An amendment was proposed in February by the Hong Kong Security Bureau in response to a murder that occurred in Taiwan back in 2018, where the murder suspect had fled to Hong Kong to avoid punishment. The Hong Kong government was unable to send the person back due to the lack of formal extradition arrangements between the two jurisdictions as it maintains a separate governing and legal system under the “one country, two systems” principle.
This legislation, if passed will allow China to freely extradite (take) people from Hong Kong, which protestors claim would open the gates to the persecution and extradition of political dissidents, and they claim that may lead to unfair judgements against legitimate critics of the authoritarian government in Chinese courts.
So in response to that, the people took to the streets to protest, and have persisted for 10 weeks now, regularly taking to the streets on weekends under the threat of police violence and increasingly hostile rhetoric from the ruling Communist Party of China and its state news organs.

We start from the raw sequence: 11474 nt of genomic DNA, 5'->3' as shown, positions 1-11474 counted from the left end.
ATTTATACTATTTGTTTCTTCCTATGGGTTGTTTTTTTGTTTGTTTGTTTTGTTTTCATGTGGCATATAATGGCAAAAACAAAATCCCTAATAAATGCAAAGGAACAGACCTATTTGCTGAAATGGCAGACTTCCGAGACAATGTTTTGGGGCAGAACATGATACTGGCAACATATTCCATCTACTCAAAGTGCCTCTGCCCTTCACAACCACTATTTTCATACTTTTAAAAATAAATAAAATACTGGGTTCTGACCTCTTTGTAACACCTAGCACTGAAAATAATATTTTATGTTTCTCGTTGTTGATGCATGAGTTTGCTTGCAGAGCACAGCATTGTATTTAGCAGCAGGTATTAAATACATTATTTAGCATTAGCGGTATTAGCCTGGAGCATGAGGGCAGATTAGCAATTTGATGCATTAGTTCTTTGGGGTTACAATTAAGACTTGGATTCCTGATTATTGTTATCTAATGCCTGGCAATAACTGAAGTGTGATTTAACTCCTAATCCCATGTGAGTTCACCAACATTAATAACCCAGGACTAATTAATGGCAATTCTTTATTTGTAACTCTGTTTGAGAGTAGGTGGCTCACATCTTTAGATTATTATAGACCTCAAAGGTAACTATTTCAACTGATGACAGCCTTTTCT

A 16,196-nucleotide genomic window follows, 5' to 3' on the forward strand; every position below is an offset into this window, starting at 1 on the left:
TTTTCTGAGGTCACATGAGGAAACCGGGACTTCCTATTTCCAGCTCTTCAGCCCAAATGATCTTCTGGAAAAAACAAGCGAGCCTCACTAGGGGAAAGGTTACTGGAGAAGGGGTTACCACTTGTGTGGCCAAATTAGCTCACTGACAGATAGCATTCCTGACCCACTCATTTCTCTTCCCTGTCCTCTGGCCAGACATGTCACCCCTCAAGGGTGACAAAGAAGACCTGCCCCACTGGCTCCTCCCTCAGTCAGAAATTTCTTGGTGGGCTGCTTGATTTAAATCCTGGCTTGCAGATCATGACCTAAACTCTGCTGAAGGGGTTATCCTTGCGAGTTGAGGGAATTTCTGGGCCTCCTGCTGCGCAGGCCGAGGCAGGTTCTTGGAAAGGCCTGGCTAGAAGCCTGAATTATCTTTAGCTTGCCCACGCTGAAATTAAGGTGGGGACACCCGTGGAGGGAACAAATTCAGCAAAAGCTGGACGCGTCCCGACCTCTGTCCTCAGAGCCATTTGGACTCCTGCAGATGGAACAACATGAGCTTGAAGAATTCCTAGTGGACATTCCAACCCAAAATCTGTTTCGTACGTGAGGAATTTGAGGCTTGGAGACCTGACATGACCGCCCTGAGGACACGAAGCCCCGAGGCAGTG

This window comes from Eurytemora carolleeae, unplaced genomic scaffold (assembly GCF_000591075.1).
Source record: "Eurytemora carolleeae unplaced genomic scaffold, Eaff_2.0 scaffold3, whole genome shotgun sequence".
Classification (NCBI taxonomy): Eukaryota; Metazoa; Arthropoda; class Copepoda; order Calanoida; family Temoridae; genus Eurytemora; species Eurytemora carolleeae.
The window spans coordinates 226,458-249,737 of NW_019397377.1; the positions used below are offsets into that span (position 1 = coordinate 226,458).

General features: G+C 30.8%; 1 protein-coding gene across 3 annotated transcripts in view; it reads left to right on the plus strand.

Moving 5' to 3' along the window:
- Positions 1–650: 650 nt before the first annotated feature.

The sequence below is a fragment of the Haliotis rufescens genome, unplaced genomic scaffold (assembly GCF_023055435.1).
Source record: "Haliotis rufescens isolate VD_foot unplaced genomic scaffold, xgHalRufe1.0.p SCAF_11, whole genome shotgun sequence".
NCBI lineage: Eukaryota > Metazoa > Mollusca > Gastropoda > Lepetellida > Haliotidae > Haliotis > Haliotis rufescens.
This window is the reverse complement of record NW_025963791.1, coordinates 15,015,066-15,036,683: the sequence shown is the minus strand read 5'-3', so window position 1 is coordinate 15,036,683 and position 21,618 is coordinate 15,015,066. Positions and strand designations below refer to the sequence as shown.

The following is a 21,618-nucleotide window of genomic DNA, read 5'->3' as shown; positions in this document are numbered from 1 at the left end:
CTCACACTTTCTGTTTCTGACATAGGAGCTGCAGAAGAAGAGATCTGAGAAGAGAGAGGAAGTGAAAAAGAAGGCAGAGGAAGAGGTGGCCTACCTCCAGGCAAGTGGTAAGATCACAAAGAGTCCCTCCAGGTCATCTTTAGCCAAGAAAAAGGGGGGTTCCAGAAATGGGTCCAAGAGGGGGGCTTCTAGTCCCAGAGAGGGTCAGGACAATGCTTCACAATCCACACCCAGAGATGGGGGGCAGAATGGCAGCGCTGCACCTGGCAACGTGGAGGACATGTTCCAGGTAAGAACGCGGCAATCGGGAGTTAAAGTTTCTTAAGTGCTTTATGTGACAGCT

Here’s a timeline:
The Civil Human Rights Front (CHRF), a platform for 50 pro-democracy groups, launched its first protest march against the bill on 31st March. Lam Wing-kee, the owner of Causeway Bay Books who had been kidnapped by Chinese agents in 2015, led the rally. Organisers claimed 12,000 people took part in the march, while police put the peak figure at 5,200.
A second protest march took place on the 28th of April. While police estimated 22,800 protesters, while the organisers claimed 130,000 participants showed up. On 29th April, Chief Executive Carrie Lam stood her ground, insisting that Hong Kong’s legislature pass the bill.
In black attire, lawyers, legal academics and law students marched against the extradition bill. There were more than 3000 lawyers present, and they stood in front of the government headquarters silently for about 3 minutes.
According to organisers, a total of 1.03 million people took part in the protests against the extradition bill. A police spokesperson told Reuters that 240,000 were present at the “peak.”
That night, hundreds of protesters camped in front of the government headquarters. Police there then formed a human chain to make sure that they didn’t get too close to the headquarters. Around midnight, tension broke out and protesters threw bottles and metal barricades to the police. The police responded by spraying them with pepper spray. At the end of it all, around 19 protesters were arrested.